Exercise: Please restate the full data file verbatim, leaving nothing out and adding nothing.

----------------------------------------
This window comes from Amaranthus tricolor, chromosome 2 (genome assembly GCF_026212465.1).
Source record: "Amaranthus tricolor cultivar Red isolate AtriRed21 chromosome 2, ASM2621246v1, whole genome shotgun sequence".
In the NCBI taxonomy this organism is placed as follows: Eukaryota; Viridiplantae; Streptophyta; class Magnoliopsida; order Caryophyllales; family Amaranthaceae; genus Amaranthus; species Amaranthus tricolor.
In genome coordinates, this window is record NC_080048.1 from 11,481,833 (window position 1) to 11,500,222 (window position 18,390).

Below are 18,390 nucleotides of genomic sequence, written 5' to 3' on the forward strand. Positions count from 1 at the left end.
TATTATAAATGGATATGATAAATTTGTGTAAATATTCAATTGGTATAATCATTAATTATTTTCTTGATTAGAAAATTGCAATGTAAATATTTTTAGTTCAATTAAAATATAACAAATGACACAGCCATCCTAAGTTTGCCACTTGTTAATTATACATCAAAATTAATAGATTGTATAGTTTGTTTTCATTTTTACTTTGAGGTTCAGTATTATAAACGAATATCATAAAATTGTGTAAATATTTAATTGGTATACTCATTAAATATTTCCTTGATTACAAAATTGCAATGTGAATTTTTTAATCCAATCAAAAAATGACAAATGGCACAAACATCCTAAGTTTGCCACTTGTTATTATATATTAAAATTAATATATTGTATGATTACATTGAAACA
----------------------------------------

This window comes from Amaranthus tricolor, chromosome 2 (genome assembly GCF_026212465.1).
Source record: "Amaranthus tricolor cultivar Red isolate AtriRed21 chromosome 2, ASM2621246v1, whole genome shotgun sequence".
In the NCBI taxonomy this organism is placed as follows: Eukaryota; Viridiplantae; Streptophyta; class Magnoliopsida; order Caryophyllales; family Amaranthaceae; genus Amaranthus; species Amaranthus tricolor.
In genome coordinates, this window is record NC_080048.1 from 11,481,833 (window position 1) to 11,500,222 (window position 18,390).

Below are 18,390 nucleotides of genomic sequence, written 5' to 3' on the forward strand. Positions count from 1 at the left end.
TATTATAAATGGATATGATAAATTTGTGTAAATATTCAATTGGTATAATCATTAATTATTTTCTTGATTAGAAAATTGCAATGTAAATATTTTTAGTTCAATTAAAATATAACAAATGACACAGCCATCCTAAGTTTGCCACTTGTTAATTATACATCAAAATTAATAGATTGTATAGTTTGTTTTCATTTTTACTTTGAGGTTCAGTATTATAAACGAATATCATAAAATTGTGTAAATATTTAATTGGTATACTCATTAAATATTTCCTTGATTACAAAATTGCAATGTGAATTTTTTAATCCAATCAAAAAATGACAAATGGCACAAACATCCTAAGTTTGCCACTTGTTATTATATATTAAAATTAATATATTGTATGATTACATTGAAACA